Relative importance of VA, patient concern and patient lifestyle on referral for cataract surgery

J. E. Keeffe, C. A. McCarty, W. P. Chang, E. P. Steinberg, H. R. Taylor

Research output: Contribution to journalArticlepeer-review

9 Scopus citations

Abstract

Purpose: The purpose of this study was to quantify the relative importance of visual acuity, patient concern and patient lifestyle in the odds of ophthalmologist referral for cataract surgery. Methods: A questionnaire was posted to all Australian ophthalmologists (n=569) regarding their management of patients with cataracts. They were asked to indicate the VA at which they would recommend surgery for three lifesiyle categories (employed, retired, nursing home) and patient complaint for nuclear (NC) and posterior subcapsular cataracts (PSC). Multiple logistic regression was used to determine the relative importance of acuity, patient complaint and lifestyle on the odds of referral, while controlling for surgeon location (urban/rural), number of years since completing training, and annual volume of cataract surgery. Results: 81% responded. The relative importance of the various factors was the same for both NC and PSC, although the strength /aried slightly. The relative odds of referral (OR) and 95% confidence limits are presented in the following table. Nuclear PSC Patient concern (more) OR=6.16 (6.12,6.73) OR = 4.56 (3.63,5.73) Lifestyle (employed) OR=6.25 (5.56,6.67) OR=2.48 (1.87,3.29) Visual acuity (worse) OR=2.27 (2.87,3.04) not available Conclusions: Patient concern and 1 festyle are the most important determinants for ophthalmologist referral for cataiact surgery.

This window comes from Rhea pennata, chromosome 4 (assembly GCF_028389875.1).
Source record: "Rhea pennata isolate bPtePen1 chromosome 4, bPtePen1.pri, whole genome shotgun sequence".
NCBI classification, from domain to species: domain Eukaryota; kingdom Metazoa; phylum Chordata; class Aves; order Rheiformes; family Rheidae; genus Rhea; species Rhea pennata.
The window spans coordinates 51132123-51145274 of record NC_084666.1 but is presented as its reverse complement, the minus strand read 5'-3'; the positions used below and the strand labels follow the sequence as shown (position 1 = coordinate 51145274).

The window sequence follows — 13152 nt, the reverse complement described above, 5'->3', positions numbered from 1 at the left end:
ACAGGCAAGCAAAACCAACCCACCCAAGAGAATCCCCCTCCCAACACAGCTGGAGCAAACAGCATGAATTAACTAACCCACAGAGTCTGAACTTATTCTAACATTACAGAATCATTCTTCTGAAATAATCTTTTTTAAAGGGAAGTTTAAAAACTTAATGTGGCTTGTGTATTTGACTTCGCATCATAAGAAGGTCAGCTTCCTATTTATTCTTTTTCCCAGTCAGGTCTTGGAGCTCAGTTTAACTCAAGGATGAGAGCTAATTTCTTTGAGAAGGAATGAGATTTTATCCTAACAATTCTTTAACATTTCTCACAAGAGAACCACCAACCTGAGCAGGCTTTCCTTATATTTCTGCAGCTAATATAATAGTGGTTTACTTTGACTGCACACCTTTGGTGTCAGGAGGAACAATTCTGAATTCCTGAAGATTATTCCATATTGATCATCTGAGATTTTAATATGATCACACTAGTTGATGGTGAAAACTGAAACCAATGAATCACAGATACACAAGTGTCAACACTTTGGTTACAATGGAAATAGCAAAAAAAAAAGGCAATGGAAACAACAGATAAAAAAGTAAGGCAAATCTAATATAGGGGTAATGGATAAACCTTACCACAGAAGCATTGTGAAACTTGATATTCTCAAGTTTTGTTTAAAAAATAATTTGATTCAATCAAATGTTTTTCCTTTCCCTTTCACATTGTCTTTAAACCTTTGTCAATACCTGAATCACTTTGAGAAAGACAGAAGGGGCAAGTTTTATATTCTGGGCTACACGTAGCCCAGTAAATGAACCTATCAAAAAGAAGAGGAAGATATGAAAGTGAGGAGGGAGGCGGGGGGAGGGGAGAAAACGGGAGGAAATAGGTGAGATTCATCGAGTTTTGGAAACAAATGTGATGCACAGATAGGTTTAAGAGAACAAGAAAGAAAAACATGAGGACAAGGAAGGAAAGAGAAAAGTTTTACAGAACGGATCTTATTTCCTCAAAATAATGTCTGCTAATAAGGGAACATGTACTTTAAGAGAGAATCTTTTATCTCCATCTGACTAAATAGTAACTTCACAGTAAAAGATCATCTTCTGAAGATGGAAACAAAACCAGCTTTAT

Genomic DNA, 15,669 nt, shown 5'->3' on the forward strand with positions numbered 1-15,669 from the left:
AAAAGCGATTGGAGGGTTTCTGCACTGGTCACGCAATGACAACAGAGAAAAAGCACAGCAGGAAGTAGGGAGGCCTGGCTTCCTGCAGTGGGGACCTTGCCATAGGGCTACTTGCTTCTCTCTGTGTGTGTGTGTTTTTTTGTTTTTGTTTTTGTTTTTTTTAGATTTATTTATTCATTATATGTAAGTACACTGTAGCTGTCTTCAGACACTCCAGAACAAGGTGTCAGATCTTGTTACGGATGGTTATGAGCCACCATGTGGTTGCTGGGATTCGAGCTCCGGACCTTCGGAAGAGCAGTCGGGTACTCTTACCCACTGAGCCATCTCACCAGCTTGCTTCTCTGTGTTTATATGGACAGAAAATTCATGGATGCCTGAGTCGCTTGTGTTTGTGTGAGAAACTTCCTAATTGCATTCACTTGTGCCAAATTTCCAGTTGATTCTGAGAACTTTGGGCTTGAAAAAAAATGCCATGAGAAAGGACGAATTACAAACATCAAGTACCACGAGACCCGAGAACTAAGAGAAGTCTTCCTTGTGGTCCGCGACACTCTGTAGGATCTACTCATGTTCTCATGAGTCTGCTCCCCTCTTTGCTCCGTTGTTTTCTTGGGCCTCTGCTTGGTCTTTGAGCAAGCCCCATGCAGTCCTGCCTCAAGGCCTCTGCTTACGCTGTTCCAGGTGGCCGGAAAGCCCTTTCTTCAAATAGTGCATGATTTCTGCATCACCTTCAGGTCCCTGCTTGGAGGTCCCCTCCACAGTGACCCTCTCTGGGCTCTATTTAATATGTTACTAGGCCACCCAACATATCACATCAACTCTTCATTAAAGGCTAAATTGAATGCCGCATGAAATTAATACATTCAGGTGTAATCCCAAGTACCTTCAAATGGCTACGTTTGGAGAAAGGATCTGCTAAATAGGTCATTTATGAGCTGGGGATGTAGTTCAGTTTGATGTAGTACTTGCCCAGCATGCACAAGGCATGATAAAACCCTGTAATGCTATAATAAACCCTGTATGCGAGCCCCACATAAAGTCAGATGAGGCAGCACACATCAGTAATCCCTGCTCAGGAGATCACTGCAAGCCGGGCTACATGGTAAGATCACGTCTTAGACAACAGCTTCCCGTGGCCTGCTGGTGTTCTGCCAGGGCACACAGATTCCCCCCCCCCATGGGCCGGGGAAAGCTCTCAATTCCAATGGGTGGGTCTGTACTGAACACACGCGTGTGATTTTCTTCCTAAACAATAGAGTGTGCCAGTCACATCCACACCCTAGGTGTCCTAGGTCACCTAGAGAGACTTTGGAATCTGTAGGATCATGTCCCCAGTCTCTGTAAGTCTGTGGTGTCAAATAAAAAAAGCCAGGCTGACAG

Original languageEnglish (US)
JournalInvestigative Ophthalmology and Visual Science
Volume37
Issue number3
StatePublished - Feb 15 1996

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